Wild cat brains: An evolutionary curveball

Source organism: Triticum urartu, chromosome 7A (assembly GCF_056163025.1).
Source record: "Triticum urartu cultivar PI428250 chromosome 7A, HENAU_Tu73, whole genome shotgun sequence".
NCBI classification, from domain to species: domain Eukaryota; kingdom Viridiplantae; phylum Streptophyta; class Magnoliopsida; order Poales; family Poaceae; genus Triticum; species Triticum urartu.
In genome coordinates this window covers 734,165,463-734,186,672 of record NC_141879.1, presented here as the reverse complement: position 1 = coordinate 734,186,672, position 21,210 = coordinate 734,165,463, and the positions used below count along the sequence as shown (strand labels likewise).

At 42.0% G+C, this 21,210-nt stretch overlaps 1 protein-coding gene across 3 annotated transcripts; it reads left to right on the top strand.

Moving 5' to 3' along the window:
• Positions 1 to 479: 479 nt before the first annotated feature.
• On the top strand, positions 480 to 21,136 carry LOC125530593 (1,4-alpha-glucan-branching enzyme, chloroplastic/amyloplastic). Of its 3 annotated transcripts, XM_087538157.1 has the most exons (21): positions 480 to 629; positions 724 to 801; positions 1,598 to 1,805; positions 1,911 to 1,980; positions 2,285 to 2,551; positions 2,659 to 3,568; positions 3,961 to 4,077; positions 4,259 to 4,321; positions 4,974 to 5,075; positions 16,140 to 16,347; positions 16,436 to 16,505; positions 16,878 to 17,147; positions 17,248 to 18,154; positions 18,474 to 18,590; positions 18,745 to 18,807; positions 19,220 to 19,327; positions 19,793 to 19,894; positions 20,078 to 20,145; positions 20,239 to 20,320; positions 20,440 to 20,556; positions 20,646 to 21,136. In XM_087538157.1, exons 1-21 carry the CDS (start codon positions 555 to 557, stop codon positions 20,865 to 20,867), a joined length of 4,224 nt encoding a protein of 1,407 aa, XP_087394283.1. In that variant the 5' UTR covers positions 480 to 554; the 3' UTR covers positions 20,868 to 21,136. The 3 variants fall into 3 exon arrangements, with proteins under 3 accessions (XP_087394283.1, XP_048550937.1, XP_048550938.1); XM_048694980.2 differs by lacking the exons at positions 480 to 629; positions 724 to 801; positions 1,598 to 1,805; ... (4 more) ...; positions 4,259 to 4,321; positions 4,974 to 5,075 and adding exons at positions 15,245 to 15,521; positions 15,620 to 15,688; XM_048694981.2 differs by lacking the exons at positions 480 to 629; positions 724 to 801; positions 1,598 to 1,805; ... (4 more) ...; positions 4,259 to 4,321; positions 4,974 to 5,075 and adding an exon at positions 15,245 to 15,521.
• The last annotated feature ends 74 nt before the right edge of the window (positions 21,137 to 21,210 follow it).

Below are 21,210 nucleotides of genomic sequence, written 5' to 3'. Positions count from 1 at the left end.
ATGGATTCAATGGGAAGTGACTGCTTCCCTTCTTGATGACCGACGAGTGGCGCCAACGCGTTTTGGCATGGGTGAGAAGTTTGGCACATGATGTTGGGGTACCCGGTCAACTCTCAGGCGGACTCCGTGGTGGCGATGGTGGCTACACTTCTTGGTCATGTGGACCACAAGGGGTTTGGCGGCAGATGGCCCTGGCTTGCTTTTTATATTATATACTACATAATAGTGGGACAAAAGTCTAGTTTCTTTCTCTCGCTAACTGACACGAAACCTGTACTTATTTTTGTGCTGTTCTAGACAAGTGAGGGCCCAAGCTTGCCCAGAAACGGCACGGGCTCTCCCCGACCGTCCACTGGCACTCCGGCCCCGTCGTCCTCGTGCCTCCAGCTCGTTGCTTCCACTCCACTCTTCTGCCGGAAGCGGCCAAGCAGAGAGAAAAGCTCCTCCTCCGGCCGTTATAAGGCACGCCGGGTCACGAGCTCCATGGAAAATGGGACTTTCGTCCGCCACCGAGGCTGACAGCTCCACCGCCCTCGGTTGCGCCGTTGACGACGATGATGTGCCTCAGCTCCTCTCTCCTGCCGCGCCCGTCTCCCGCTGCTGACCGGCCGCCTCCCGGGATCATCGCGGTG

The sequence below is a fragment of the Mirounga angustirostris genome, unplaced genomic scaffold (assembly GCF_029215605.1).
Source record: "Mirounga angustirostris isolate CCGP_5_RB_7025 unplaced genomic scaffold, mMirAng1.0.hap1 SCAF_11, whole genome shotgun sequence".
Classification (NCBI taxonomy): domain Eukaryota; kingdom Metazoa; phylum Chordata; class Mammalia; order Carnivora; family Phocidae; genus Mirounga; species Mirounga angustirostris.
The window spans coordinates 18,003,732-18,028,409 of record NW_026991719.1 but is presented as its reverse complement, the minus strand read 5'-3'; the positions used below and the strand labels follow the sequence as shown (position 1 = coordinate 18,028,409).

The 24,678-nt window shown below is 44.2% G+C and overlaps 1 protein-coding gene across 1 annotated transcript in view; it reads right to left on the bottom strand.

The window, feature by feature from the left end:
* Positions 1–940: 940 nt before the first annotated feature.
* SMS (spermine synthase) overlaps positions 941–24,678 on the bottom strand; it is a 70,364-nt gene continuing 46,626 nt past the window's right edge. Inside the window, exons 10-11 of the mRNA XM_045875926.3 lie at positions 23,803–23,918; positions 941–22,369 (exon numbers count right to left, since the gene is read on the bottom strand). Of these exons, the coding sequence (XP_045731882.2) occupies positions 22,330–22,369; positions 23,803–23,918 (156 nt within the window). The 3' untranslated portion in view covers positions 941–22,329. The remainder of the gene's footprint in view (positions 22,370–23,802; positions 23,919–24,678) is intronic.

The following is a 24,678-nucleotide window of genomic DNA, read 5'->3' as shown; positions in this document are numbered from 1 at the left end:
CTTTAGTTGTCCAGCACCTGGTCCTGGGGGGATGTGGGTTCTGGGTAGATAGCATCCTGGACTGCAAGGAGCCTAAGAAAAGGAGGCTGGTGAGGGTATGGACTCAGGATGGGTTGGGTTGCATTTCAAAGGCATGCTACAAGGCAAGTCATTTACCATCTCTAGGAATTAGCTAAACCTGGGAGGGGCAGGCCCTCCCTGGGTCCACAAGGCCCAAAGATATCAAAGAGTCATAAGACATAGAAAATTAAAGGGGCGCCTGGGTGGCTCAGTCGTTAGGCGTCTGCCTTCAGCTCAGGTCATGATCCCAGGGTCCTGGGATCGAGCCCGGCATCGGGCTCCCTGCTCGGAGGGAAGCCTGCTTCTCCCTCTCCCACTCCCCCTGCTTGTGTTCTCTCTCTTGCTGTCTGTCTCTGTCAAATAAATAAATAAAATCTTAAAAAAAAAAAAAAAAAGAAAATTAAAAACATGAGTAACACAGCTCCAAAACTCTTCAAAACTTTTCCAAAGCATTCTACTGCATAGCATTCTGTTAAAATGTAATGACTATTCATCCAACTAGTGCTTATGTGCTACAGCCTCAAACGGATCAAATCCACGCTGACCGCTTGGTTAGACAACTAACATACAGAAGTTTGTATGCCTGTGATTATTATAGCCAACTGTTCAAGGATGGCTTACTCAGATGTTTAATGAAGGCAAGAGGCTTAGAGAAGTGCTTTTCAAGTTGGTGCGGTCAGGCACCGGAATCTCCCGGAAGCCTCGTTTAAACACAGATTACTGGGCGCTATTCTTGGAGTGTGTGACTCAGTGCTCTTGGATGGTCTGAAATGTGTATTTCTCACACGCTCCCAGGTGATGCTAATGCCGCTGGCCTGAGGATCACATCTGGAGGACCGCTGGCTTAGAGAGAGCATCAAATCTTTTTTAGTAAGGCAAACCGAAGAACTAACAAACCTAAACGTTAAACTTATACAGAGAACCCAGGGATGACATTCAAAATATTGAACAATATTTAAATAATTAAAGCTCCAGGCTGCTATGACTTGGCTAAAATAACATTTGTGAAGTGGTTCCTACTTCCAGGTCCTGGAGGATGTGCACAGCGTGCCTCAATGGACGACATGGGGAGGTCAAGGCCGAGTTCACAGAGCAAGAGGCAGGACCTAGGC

The brains of wild cats don’t necessarily respond to the same evolutionary pressures as those of their fellow mammals, humans and primates, indicates a surprising new study led by a Michigan State University neuroscientist. Arguably, the fact that people and monkeys have particularly large frontal lobes is linked to their social nature. But cheetahs are also social creatures and their frontal lobes are relatively small. And leopards are solitary beasts, yet their frontal lobes are actually enlarged. So what gives? Sharleen Sakai, lead investigator of the National Science Foundation-funded research, said the findings suggest that multiple factors beyond sociality may influence brain anatomy in carnivores. “Studying feline brain evolution has been a bit like herding cats,” said Sakai, MSU professor of psychology and neuroscience. “Our findings suggest the factors that…


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